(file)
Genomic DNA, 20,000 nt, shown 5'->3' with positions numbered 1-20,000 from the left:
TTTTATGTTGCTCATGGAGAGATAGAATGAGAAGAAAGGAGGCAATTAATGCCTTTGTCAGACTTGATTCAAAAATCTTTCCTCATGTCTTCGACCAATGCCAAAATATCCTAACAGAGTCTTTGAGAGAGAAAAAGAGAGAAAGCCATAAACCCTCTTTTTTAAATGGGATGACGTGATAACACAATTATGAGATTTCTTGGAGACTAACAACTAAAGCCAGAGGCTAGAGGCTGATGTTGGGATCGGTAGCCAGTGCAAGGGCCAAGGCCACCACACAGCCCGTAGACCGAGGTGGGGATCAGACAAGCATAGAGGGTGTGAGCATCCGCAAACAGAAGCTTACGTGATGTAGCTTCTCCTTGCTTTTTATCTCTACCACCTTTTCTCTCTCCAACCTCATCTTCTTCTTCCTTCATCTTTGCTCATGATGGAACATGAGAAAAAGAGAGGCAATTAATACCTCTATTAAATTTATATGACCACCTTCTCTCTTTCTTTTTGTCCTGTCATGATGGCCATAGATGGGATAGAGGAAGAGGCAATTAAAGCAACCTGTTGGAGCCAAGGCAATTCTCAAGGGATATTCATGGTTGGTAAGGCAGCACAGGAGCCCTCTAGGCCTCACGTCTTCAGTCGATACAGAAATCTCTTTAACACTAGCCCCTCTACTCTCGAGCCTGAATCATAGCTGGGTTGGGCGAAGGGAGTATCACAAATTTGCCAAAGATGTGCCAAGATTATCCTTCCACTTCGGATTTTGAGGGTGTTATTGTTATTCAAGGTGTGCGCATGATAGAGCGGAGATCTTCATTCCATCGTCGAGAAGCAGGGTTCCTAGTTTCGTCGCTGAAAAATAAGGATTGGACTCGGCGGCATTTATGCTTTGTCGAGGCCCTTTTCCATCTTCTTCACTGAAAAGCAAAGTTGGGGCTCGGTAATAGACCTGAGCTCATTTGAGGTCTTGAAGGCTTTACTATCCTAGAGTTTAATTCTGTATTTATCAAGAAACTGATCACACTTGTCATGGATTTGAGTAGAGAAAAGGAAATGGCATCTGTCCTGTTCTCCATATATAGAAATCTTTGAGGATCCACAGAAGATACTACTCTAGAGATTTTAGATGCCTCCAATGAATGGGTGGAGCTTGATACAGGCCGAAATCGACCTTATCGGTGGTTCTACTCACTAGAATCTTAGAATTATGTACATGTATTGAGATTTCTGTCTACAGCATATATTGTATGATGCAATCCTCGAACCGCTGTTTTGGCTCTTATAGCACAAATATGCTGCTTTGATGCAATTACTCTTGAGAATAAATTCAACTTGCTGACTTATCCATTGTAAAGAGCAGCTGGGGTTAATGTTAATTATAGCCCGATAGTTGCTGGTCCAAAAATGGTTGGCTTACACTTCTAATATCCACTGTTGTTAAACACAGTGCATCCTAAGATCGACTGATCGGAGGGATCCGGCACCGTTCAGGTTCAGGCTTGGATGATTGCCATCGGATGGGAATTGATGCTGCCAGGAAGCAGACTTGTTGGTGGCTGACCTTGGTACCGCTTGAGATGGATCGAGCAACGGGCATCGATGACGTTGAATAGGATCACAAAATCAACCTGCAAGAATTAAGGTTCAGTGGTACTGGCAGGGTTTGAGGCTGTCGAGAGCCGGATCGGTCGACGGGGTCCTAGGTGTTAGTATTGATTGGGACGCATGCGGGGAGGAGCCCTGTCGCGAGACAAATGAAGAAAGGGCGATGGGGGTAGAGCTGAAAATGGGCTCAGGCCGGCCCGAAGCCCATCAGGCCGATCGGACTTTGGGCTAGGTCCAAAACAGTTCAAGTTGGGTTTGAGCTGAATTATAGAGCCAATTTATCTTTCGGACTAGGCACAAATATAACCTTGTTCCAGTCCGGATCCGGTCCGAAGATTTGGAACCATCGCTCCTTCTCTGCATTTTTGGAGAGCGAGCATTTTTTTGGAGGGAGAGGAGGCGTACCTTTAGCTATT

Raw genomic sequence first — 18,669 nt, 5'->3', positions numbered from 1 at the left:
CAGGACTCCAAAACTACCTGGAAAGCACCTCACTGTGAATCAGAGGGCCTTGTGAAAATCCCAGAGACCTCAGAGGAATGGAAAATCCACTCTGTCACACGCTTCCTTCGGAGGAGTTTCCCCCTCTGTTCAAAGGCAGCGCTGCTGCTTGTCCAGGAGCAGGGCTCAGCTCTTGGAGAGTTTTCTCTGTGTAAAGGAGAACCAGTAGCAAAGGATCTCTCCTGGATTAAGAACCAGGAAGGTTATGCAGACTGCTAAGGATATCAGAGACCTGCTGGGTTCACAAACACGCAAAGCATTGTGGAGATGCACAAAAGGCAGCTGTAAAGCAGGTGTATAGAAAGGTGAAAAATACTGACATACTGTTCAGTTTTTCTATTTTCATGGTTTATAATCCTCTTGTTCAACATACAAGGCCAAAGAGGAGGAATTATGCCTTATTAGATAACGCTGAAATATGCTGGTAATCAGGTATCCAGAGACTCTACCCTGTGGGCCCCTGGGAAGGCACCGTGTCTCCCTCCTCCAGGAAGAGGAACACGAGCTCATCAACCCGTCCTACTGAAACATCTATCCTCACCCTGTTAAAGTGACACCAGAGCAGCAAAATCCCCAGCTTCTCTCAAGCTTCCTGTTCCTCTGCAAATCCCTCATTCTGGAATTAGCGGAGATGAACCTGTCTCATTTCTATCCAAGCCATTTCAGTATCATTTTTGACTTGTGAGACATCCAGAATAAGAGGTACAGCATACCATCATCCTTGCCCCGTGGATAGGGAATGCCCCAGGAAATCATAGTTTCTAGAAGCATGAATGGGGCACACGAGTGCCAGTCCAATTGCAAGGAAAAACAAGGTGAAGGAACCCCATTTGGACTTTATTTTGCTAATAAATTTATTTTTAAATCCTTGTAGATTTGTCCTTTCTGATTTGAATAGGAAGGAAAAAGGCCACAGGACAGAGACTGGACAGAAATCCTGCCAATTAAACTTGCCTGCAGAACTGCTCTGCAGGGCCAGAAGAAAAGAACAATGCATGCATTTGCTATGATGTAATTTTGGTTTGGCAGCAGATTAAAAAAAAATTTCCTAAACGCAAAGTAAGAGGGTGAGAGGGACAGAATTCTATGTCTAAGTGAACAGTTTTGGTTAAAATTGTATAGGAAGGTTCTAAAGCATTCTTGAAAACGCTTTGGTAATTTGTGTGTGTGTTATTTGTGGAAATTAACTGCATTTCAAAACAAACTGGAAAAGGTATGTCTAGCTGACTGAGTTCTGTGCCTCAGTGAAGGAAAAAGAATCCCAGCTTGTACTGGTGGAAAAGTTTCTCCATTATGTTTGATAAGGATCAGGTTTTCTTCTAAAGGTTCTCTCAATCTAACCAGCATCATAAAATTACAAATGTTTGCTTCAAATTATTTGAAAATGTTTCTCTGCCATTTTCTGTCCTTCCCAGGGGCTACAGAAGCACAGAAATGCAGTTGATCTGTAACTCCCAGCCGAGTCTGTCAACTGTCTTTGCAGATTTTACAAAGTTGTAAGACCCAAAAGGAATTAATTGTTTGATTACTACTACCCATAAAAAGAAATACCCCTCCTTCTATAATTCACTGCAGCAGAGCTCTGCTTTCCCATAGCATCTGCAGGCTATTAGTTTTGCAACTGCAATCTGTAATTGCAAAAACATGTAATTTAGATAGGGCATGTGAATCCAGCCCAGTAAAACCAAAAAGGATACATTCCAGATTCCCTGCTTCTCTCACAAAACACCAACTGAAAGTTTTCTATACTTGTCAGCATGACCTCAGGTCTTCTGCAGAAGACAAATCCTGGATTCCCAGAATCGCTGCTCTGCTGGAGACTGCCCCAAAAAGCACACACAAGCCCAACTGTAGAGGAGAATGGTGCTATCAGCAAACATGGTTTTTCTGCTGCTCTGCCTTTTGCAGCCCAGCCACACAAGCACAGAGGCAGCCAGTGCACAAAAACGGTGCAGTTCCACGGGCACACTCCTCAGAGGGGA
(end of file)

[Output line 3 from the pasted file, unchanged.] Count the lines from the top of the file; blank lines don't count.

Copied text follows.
Raw genomic sequence first — 18,669 nt, 5'->3', positions numbered from 1 at the left: